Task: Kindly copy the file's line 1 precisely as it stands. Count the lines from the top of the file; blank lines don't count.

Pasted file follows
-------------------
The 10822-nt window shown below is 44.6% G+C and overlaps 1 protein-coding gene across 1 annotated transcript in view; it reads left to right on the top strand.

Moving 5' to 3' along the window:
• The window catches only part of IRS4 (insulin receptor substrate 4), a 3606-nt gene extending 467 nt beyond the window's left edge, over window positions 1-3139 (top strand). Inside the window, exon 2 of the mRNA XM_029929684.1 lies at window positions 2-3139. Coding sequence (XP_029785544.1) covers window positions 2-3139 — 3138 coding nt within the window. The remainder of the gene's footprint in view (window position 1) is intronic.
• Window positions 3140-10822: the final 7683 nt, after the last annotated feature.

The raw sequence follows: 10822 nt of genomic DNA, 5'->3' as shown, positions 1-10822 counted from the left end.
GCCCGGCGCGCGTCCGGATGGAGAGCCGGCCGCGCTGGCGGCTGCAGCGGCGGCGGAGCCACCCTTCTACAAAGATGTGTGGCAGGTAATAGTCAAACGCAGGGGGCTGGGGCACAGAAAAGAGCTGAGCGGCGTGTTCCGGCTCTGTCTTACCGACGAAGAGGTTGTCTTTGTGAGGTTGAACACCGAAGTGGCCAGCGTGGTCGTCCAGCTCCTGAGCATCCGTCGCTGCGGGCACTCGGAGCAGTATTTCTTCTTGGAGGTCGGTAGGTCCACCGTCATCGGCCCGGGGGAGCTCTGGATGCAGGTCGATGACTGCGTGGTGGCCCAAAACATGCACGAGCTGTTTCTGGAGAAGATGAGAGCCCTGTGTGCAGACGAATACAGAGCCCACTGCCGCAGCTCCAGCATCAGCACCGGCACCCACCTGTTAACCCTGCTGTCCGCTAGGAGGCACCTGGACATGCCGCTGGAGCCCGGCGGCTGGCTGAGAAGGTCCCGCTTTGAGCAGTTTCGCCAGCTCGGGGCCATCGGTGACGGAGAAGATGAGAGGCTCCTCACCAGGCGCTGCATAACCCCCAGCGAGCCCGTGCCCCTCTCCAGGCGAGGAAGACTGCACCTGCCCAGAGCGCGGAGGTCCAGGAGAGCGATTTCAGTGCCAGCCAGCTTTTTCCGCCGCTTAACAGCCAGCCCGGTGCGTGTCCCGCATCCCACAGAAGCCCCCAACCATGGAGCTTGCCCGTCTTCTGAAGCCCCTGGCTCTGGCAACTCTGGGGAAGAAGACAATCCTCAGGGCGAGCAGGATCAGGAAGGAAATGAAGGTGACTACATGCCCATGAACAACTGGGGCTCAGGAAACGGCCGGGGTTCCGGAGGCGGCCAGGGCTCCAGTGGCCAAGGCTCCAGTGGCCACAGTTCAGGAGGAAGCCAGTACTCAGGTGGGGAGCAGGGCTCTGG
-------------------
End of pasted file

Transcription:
The 10822-nt window shown below is 44.6% G+C and overlaps 1 protein-coding gene across 1 annotated transcript in view; it reads left to right on the top strand.